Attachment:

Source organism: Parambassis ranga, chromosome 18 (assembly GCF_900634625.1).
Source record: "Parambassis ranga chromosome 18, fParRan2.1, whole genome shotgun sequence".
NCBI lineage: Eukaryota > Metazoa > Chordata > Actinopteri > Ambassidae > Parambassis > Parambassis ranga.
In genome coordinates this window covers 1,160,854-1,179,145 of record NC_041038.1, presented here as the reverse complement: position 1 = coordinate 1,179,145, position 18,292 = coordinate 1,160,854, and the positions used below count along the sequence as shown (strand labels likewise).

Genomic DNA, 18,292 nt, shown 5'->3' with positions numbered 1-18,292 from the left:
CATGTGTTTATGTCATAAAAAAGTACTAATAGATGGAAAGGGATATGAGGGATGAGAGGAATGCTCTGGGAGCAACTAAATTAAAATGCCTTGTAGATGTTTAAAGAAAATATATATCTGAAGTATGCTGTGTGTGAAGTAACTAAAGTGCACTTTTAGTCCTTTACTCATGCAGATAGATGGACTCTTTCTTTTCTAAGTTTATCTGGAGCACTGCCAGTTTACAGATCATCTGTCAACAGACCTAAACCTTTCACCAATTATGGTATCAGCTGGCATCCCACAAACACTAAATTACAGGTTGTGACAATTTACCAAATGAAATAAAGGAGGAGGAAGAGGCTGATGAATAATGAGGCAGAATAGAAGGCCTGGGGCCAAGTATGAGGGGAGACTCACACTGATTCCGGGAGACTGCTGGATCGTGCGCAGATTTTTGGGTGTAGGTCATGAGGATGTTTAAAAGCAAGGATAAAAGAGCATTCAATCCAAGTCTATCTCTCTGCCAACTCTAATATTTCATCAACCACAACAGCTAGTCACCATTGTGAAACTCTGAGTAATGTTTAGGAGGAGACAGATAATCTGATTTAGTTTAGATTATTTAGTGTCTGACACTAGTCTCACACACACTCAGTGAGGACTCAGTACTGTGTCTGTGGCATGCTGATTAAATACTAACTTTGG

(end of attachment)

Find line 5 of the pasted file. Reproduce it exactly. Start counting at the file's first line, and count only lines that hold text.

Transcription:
Genomic DNA, 18,292 nt, shown 5'->3' with positions numbered 1-18,292 from the left: